Starting a Hive


Apimaye Thermo Hive

Long Box or Top-Bar



One must first determine what type of beehive will be used. Many options exist, from the classic Langstroth hive to newer flow hive designs. Major factors in choosing a hive include how much space is available and cost. Langstroth hives are vertically stackable boxes, where Long Box or Top-Bar hives require more ground space and are limited in size. The traditional Langstroth hives are inexpensive because they are extremely common; however, the Langstroth type hive we choose to use, Apimaye Thermo Hive, costs more because of the hives amenities of being plastic and insulated; Apimaye Thermo Langstroth Hive will be used for the How-To's on this site.


Many tools are available for beekeepers, and starting out can be overwhelming. Some tools are rarely if ever used. The most valuable tools are a brush and a hive tool.

Hive tool is a multipurpose tool that separates boxes or frames, breaking the propolis (propolis is a strong glue the bees use to seal any opening or movable part). Hive tools are available in many different styles. Depending on the hive and/or need, a hive tool exists to meet any requirement. It's main purpose is to pry and separate, but it can also be used to lift or do anything else that can be imagined.

A bee brush is used for removing bees from frames or any area of the hive that is being worked. The brush helps keep the bees safe during bee removal. The bristles of the brush are soft enough and close together so the bees are gently pushed and not harmed.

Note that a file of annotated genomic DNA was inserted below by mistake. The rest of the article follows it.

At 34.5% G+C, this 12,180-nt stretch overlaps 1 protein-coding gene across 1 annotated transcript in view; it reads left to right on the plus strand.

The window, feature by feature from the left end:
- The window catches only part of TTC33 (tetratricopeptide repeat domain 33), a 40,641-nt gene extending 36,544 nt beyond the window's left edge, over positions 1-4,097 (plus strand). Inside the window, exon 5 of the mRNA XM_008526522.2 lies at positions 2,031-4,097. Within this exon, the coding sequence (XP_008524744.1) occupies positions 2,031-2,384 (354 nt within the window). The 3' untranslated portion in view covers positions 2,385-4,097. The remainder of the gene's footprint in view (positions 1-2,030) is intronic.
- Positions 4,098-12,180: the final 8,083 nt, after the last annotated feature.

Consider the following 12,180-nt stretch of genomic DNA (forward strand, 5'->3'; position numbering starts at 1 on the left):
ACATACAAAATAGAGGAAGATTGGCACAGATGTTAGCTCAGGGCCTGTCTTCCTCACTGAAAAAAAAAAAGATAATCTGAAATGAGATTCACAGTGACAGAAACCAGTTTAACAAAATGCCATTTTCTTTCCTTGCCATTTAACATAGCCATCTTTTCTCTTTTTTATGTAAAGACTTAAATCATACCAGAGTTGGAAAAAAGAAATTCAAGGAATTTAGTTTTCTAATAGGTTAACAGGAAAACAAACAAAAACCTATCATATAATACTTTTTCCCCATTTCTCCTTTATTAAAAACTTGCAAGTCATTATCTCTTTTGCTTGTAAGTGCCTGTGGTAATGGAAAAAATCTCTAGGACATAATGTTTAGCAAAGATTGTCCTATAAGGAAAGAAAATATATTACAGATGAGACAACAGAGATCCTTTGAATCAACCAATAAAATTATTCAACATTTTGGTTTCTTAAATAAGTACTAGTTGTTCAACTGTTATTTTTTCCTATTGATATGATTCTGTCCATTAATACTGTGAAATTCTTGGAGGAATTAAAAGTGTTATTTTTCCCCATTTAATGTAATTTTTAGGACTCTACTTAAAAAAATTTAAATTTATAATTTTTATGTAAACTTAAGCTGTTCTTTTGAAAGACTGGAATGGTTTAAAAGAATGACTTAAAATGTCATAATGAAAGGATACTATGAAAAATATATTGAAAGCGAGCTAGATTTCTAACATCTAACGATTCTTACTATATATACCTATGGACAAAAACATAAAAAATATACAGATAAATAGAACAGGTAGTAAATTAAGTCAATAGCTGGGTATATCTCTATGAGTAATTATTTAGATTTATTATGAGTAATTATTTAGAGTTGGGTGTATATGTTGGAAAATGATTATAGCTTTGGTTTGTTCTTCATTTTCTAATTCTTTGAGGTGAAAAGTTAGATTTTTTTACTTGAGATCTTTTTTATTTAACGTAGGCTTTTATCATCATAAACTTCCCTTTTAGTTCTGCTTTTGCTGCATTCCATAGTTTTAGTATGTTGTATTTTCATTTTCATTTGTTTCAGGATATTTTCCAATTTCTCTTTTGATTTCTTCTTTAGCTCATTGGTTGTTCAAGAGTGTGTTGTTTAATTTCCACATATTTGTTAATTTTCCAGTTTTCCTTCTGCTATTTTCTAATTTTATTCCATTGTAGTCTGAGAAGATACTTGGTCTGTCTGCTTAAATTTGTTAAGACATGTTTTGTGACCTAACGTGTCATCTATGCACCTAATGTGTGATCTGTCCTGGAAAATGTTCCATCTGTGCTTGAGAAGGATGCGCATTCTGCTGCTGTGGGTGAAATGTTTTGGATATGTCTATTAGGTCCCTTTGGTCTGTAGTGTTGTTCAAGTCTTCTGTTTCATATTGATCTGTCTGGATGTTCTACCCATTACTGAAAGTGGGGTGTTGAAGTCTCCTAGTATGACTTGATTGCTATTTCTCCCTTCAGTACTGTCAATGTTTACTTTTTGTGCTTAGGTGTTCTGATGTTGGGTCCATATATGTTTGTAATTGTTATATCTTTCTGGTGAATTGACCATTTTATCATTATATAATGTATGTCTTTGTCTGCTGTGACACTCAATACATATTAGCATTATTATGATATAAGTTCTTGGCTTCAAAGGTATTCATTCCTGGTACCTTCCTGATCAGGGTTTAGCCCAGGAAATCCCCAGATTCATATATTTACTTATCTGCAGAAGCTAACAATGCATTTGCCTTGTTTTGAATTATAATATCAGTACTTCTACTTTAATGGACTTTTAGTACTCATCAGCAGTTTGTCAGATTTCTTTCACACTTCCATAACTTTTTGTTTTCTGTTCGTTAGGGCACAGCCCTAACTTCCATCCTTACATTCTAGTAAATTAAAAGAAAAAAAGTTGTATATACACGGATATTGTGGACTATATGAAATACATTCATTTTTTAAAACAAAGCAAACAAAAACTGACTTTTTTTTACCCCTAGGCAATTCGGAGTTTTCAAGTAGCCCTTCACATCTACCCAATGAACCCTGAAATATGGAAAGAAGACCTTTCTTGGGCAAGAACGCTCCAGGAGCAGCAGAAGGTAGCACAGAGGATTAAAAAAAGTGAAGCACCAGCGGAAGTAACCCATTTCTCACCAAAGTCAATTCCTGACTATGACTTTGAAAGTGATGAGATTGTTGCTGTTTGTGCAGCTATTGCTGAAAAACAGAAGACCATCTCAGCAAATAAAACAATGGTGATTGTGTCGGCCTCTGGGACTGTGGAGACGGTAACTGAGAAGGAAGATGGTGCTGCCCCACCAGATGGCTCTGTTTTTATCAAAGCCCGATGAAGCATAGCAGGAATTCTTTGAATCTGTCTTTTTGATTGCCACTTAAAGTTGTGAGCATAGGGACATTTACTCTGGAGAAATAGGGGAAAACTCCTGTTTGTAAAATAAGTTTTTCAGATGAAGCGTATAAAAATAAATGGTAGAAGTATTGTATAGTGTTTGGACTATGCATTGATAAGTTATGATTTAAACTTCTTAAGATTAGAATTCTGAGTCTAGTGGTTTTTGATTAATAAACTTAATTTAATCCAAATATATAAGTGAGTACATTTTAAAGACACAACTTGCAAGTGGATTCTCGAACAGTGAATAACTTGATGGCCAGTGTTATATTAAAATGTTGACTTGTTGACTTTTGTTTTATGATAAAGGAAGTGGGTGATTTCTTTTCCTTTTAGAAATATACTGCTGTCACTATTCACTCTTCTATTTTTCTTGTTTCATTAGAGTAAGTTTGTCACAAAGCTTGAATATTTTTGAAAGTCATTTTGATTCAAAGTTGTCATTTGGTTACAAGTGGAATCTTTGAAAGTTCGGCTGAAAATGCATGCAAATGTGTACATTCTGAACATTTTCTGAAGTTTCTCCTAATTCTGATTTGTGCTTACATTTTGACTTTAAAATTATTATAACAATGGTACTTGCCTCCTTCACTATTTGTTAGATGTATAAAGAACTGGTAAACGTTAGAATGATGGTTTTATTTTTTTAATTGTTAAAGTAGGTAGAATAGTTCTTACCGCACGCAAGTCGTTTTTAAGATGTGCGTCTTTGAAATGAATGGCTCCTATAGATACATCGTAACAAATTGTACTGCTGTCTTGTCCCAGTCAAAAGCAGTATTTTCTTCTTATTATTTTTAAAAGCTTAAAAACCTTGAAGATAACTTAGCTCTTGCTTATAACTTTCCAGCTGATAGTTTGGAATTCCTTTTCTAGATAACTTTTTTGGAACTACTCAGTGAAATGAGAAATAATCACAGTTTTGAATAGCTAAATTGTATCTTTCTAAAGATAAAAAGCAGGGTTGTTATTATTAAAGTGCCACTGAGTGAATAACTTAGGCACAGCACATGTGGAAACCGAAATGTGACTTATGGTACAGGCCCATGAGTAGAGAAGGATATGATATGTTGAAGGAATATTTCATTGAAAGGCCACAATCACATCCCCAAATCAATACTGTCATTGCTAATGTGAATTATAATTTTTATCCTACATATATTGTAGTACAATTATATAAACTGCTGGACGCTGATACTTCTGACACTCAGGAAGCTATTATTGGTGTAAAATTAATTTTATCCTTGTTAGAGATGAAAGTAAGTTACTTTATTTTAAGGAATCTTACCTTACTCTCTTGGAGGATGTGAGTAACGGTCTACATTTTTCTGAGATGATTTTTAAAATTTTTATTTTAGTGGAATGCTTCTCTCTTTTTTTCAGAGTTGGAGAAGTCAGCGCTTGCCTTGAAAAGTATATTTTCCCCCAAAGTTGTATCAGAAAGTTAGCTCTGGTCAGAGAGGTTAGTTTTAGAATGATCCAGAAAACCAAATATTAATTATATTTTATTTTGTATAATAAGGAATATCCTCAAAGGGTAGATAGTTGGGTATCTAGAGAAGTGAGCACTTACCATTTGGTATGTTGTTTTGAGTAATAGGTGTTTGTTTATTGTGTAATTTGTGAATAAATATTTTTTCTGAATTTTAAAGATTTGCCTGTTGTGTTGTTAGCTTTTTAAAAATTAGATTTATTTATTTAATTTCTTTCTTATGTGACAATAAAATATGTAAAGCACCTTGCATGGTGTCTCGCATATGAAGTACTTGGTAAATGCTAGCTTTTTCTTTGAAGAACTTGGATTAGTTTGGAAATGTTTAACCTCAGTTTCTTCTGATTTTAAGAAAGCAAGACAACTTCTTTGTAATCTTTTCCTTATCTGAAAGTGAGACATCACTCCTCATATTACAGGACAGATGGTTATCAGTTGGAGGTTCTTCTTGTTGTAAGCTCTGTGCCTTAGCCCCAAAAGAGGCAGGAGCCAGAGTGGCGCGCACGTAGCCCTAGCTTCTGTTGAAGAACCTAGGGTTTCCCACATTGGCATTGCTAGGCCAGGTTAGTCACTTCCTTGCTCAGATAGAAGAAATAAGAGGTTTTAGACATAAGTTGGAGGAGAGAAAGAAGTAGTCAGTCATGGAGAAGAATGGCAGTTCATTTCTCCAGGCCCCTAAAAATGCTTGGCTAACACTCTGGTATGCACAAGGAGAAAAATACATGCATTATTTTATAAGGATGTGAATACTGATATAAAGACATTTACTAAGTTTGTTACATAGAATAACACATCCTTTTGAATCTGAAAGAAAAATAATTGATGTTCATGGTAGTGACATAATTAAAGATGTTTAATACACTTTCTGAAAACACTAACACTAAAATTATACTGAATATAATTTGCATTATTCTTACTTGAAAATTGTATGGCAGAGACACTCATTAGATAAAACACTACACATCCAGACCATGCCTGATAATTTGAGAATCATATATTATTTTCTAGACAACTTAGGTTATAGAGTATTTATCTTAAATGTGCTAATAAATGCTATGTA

Another way to remove bees from an area is to use a smoker. The smoker itself doesn't remove bees, the smoke, produced by burning burlap or pellets, disrupts the chemical communication between the bees and they become docile. After the threat of bee agitation has subsided the bees can be jolted or shook from frames. If there is a swarmed hive, smoke will disrupt the calming signals and may cause agitation. (Smoke may harm or cause illness in bees, for this reason we choose not to use smokers)

Frame grippers or pullers make frame removal efficient and easy. Handling full frames with gloves or even bare handed can be slippery, the teeth on the gripper tool holds the frames still and the handles provide better traction for moving the frame from the hive to either a carrier box or directly to the extractor.

Uncapping forks can be used to pick off the the wax cappings the bees place on the open end of the cells to seal the honey, allowing humidity control and preservation until the bees need to feed. Dragging the fork over a drawn and filled comb precisely picks off the caps; however, it is slow and if you have dozens to hundreds of frames to uncap, a fork is only useful for the hard to reach places.